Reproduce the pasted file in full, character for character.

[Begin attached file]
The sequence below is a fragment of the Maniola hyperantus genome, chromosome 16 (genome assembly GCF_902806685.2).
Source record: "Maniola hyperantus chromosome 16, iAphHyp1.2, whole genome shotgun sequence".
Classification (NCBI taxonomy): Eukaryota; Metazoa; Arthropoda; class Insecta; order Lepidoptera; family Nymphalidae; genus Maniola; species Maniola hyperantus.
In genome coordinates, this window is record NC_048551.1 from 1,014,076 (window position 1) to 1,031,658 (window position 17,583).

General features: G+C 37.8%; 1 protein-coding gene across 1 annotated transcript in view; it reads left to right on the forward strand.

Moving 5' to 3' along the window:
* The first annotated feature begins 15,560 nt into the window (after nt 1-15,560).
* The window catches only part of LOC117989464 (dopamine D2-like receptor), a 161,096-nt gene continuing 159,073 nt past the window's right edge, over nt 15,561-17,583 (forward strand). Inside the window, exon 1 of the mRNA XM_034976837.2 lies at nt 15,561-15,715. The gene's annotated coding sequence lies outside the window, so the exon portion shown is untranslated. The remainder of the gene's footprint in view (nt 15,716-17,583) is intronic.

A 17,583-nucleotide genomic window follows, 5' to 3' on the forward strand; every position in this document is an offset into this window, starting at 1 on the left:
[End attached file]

The sequence below is a fragment of the Maniola hyperantus genome, chromosome 16 (genome assembly GCF_902806685.2).
Source record: "Maniola hyperantus chromosome 16, iAphHyp1.2, whole genome shotgun sequence".
Classification (NCBI taxonomy): Eukaryota; Metazoa; Arthropoda; class Insecta; order Lepidoptera; family Nymphalidae; genus Maniola; species Maniola hyperantus.
In genome coordinates, this window is record NC_048551.1 from 1,014,076 (window position 1) to 1,031,658 (window position 17,583).

General features: G+C 37.8%; 1 protein-coding gene across 1 annotated transcript in view; it reads left to right on the forward strand.

Moving 5' to 3' along the window:
* The first annotated feature begins 15,560 nt into the window (after nt 1-15,560).
* The window catches only part of LOC117989464 (dopamine D2-like receptor), a 161,096-nt gene continuing 159,073 nt past the window's right edge, over nt 15,561-17,583 (forward strand). Inside the window, exon 1 of the mRNA XM_034976837.2 lies at nt 15,561-15,715. The gene's annotated coding sequence lies outside the window, so the exon portion shown is untranslated. The remainder of the gene's footprint in view (nt 15,716-17,583) is intronic.

A 17,583-nucleotide genomic window follows, 5' to 3' on the forward strand; every position in this document is an offset into this window, starting at 1 on the left: